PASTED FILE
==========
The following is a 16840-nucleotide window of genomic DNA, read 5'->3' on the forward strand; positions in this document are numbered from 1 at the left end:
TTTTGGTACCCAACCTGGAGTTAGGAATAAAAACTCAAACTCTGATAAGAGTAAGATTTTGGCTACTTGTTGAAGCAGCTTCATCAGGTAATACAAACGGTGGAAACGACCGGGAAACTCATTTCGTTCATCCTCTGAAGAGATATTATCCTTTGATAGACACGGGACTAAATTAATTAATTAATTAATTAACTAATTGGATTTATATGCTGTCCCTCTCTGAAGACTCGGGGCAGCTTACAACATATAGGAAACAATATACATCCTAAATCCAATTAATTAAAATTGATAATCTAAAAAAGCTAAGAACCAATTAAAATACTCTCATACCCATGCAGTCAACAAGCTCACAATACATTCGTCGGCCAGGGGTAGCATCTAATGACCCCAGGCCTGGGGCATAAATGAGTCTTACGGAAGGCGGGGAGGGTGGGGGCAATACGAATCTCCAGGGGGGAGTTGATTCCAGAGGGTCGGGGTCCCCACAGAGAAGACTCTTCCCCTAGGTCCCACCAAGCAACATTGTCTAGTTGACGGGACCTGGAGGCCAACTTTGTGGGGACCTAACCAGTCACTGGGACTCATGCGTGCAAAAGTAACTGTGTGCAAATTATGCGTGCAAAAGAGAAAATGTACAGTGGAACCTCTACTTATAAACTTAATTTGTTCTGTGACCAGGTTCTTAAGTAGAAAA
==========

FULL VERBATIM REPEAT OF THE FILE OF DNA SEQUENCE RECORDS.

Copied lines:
The following is a 16840-nucleotide window of genomic DNA, read 5'->3' on the forward strand; positions in this document are numbered from 1 at the left end:
TTTTGGTACCCAACCTGGAGTTAGGAATAAAAACTCAAACTCTGATAAGAGTAAGATTTTGGCTACTTGTTGAAGCAGCTTCATCAGGTAATACAAACGGTGGAAACGACCGGGAAACTCATTTCGTTCATCCTCTGAAGAGATATTATCCTTTGATAGACACGGGACTAAATTAATTAATTAATTAATTAACTAATTGGATTTATATGCTGTCCCTCTCTGAAGACTCGGGGCAGCTTACAACATATAGGAAACAATATACATCCTAAATCCAATTAATTAAAATTGATAATCTAAAAAAGCTAAGAACCAATTAAAATACTCTCATACCCATGCAGTCAACAAGCTCACAATACATTCGTCGGCCAGGGGTAGCATCTAATGACCCCAGGCCTGGGGCATAAATGAGTCTTACGGAAGGCGGGGAGGGTGGGGGCAATACGAATCTCCAGGGGGGAGTTGATTCCAGAGGGTCGGGGTCCCCACAGAGAAGACTCTTCCCCTAGGTCCCACCAAGCAACATTGTCTAGTTGACGGGACCTGGAGGCCAACTTTGTGGGGACCTAACCAGTCACTGGGACTCATGCGTGCAAAAGTAACTGTGTGCAAATTATGCGTGCAAAAGAGAAAATGTACAGTGGAACCTCTACTTATAAACTTAATTTGTTCTGTGACCAGGTTCTTAAGTAGAAAA